School Children Experience Opera at Peabody Reply

Megan Heavner picks audience members to perform in Papageno.

Peabody Opera Outreach hosted several Baltimore area schools – some as far away as Annapolis and one from the Mount Vernon neighborhood – for its performance of Papageno at Peabody’s Miriam A. Friedberg Hall on Friday, April 7. Papageno is a shortened and English version of Mozart’s The Magic Flute from the point of view of Papageno.

Outreach coordinator and master’s voice student Megan Heavner began the show with an introduction and a request for volunteer performers from the over 250 students from Sussex Elementary, Bates Middle School, The Wilkes School, and Windsor Farm Elementary. A critical part of this performance is the involvement and engagement of the audience. Megan explains that every time they speak about “The one who’s never seen,” they should loudly stomp their feet.  The students comply enthusiastically.

Our guide for this performance is the character of Papageno, a clumsy, comical character who is a birdcatcher and is dressed as a crazed Baltimore Orioles baseball fan. He wears bright orange high top sneakers, knee high black and white striped socks, a pin striped vest where the back looks like an Orioles jersey with Mozart as his name and 620 as his number, and a silly feathered hat with a colorful rooster comb on top. In the opera, the Queen of the Night persuades Prince Tamino to rescue her daughter Pamina from captivity. Tamino and Pamina undergo several trials to test their love. While Papageno, who accompanies Tamino, fails the trials, he is rewarded with his ideal female companion Papagena.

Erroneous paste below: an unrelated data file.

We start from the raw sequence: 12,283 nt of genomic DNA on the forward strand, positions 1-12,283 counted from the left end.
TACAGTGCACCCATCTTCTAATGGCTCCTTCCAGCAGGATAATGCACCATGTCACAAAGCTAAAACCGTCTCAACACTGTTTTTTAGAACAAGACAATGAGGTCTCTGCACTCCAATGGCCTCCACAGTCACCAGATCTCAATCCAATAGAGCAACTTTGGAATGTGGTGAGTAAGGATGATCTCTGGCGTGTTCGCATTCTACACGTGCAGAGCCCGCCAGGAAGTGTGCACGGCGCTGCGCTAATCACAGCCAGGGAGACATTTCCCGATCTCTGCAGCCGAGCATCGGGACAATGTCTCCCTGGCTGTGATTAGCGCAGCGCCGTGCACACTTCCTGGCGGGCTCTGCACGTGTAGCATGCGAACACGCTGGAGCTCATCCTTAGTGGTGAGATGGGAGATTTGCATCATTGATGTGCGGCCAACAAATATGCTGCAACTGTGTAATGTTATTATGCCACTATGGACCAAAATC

During the show, Megan goes back and forth into the audience bringing the student volunteers backstage. Three students in animal masks perform with the Three Ladies, who work for the Queen of the Night. Their fellow classmates giggle while their friends prance and dance onstage. They go back to their seats as rock stars! Later, another set of students are brought up to serve as the fire and water for Tamino and Pamina’s third test to overcome with the magic flute as protection. The final audience volunteer is an adult, in this case, a music teacher at The Wilkes School who is dressed as a tree. The students roar with laughter as Papageno and Papagena manipulate the tree and hide behind it.

To further engage the students, the Peabody Conservatory performers come back onstage after their final bow to answer questions from the audience – most are about how long the performers rehearsed, how long they’ve been studying music, as well as questions about the show’s plot.

While this production took place at Peabody, the Peabody Opera Outreach program also brings the performances into the community with shows at schools or other venues. For more information, visit the Peabody Opera Outreach web page.

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